Saga of a lady eminence | Daily News

Saga of a lady eminence

The Sinhala film that bears the title Bimbadevi or Yasodhara happens to be a work which embraces a long list of research source both prose and verse as well as folk and classical linked into the mainstream of religious visions of Buddhist thought. Director Professor Sunil Ariyaratne, along with producer H D Premasiri, has taken pains to trace the most significant resource material that enables a spectator to hunt more of the same.

Whether the film Yasodhara is received by the spectator or not is not the question I asked myself when I came out of the auditorium. I was drawn towards going down the memory lane where I first encountered the ballad titled Yasodharavatha or the versified profile of Yasodhara the queen consort of Siddhartha, the would be Buddha. She is portrayed in the versification, not as a sentimental lamenting female, instead a tranquilised individual who tries to feel the reality.

The feeling makes her say:

Karanava buduvenava lakunu dene

Nera patuva ava ma sarana gene

“As I saw signs in you who is destined attain the Buddhahood, I traversed all the way in the cycle of births taking your hand.”

This, I feel, is the sense that the creator of the Sinhala film intends to pinpoint. I feel that the work Yasodharavatha of anonymous authorship still remains uninterpreted in the real sense of a vision.

Yasodhara, although physically alone or isolated with the newborn, Rahula, nevertheless feels within herself the impermanence that her husband Siddhartha perceived just before his great renunciation. On further analysis taking some other poems, a reader may feel that the work is just not a mere sentimental versification of a woman who yearns to see her deported husband. The visual creator Sunil Ariyaratne had been quite careful in the enveloping of a selected number of verses without reaching a verve of sentimental mood. He also uses the Pali Narasimha Gathas or stanzas that express the physical as well as the spiritual qualities of the Buddha, in order to transfer her feelings to her growing son his father walks past the palace. Perhaps as I see, the Sinhala versification of Yasodharavata may have been inspired by those stanzas.

As for me both the Narasiha Gatha as well as Yasodhara Vata are high grade sensitive and spiritual metaphysical poems which influenced the poets of the generations that followed. But some of the poets of the Colombo School of Poets located the pulse of sensitivity embedded.

One such work of B H Amarasena of Hikkaduwa is titled Yasodharava. In this work, the reader comes across a lamenting lady.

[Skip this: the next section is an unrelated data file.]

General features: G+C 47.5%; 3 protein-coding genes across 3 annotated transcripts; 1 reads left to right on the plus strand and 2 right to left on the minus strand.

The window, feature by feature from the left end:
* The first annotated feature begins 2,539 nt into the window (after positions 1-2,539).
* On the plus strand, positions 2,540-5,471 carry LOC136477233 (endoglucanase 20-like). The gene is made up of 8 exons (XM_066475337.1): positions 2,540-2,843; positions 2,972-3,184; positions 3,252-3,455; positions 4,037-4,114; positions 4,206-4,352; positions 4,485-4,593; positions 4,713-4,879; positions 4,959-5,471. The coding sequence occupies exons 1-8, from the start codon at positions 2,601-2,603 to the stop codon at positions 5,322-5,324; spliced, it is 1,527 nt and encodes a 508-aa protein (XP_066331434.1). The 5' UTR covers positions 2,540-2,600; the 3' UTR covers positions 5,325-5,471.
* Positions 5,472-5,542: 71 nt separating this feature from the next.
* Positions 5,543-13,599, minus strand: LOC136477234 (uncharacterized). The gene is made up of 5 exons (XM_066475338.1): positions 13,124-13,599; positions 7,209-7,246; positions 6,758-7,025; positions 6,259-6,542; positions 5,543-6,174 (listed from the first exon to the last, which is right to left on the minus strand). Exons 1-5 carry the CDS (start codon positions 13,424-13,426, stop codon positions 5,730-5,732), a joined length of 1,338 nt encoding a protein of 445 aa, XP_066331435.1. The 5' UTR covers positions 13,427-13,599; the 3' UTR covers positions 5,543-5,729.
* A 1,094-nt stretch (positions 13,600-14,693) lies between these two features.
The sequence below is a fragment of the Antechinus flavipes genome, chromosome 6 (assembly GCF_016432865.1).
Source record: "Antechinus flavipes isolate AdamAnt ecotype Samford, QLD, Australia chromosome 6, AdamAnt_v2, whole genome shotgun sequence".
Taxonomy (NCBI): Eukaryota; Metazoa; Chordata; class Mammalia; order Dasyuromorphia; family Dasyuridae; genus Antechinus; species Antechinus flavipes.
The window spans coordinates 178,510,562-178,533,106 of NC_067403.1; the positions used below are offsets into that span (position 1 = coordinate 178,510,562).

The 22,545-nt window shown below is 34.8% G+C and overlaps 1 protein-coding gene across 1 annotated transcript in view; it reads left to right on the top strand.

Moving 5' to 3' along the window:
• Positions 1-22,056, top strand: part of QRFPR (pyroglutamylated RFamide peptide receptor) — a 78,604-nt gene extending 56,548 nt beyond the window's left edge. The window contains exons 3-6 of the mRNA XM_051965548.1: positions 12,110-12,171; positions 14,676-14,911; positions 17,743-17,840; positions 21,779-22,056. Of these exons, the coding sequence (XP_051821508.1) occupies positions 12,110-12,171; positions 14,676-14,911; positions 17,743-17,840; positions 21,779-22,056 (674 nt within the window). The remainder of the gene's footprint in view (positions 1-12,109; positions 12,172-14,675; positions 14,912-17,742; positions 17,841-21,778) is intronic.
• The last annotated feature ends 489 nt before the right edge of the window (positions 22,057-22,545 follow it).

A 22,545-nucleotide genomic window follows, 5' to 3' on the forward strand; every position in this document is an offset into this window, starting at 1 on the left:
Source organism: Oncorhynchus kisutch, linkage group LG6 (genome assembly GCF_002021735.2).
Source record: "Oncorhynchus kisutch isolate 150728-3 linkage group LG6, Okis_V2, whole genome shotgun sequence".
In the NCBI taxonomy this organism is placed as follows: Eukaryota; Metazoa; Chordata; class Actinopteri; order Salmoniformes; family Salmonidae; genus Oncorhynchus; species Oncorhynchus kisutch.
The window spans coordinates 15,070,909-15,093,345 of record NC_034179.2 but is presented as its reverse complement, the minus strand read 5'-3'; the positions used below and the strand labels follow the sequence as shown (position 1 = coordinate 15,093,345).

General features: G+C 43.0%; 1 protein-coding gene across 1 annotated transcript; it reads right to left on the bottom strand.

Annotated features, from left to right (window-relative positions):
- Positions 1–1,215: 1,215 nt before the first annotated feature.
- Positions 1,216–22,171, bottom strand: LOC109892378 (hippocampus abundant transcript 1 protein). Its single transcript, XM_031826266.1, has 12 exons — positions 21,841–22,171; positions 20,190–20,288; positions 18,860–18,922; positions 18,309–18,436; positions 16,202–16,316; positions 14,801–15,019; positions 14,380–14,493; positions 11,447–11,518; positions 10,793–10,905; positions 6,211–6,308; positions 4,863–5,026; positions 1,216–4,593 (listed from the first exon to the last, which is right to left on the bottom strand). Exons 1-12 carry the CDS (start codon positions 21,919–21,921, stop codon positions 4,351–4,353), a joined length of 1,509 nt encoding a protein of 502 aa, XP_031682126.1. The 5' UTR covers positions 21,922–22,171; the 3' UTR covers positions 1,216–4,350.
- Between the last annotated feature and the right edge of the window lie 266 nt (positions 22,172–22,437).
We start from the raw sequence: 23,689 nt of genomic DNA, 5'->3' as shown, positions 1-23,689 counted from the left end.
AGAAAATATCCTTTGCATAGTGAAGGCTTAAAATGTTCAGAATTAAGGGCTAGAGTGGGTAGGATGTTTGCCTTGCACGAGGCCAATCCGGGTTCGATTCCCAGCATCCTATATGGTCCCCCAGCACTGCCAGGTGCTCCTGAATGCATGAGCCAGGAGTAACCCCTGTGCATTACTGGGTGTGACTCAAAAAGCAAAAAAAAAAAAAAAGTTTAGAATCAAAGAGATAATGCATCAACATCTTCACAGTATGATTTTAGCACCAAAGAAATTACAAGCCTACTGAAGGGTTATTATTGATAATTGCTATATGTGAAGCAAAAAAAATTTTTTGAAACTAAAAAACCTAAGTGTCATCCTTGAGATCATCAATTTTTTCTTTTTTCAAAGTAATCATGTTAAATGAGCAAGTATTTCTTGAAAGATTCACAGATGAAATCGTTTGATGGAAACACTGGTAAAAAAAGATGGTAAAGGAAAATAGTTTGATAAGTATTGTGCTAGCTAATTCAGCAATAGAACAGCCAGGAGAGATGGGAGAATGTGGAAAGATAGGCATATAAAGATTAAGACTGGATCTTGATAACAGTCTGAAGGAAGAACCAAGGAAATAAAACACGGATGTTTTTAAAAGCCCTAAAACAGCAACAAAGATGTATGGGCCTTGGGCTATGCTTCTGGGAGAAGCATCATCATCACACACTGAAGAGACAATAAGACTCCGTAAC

Pera pera kandulu kiridaruveku atin dara

Perada nogos pembara mav piyan kara’

“Holding an infant and shedding tears incessantly, I [Yasodhara] have not gone to see my parents.

This reaches the climax when the poet makes the persona, Yasodhara whether he did tit for tat. The two Yasodhara portrayals are poles apart. The average Sinhala poetry reader may not receive the portrayal of Amarasena’s Yasodhara. But the former portrayal by the ballad creator left anonymous reaches a higher pedestal from a visionary point of view. Around the late sixties, I came across a Hindu poetic work titled as Yasodha. Composed by a poet named Maithri Saranagupta, the book was lying in my friend and wellwisher Venerable Siyambalagaharuppe Vijithadhamma Thera, a monk well versed in Sanskrit and Hindi.

I was made to know that this work was partly translated by the well known Buddhist scholar Venerable Professor Bambarende Siri Seevali Thera at the request of his friend, the well known Colombo poet P B Alwis Perera. Furthermore, I came to know that some of the translated poems were published in the monthly poetry magazine edited by the poet titled as Dedunna. Though I remember reading a few of those translated poems as published in the magazine, I failed to grasp the essence of the complete work as created by the original poet Maithri Saranagupta. Venerable Vijithadahamma Thera tells that the Hindi composition had a great resemblance to the Sinhala folk ballad version Yasodharavatha. Followed by all these versifications, I found the English narrative by the writer Edmund Barrett titled as Lady of the Lotus.

I had a copy of the book bought from a bookstall in London. I was just amazed to see the portrayal of the character Yasodhara just as I sensed in the already cited versified folk version that I read as a schoolgoer. I tried to trace more about the creative process of the English writer, but it was a failed mission.

Having returned to Sri Lanka I had the opportunity to discuss the narrative with a lady journalist who borrowed my copy. Sorry to say she never returned it. I was informed later that a Sinhalese translation has appeared. I have not had any access to that book as yet. I still yearn to get a copy of ‘The Lady of the Lotus’.

Perhaps on second thoughts, I felt that that the wandering minstrel (Tumindu Dodantenna) is used in order to link these sources. But I am not sure if the mission of that character had any impact. At least four Sinhala novels have been written on the theme of the great renunciation of Prince Siddhartha.

Pandit Vimal Abhayasundara did a radio opera titled Yasodhara. The text of the opera was published in one of his collections later on.

The feeling that the great renunciation is just not an escapism is stressed in the original Pali source as found in Mahavagga Pali. It is the highest ideal of letting off of al material wealth inclusive of lay life that culminates in the last Jataka narrative of Vessantara Jatakaya. At least we are made to feel the words of the Buddha.

“May you develop mental concentration

for whosoever is mentally concentrated

Sees things according to reality.”


 

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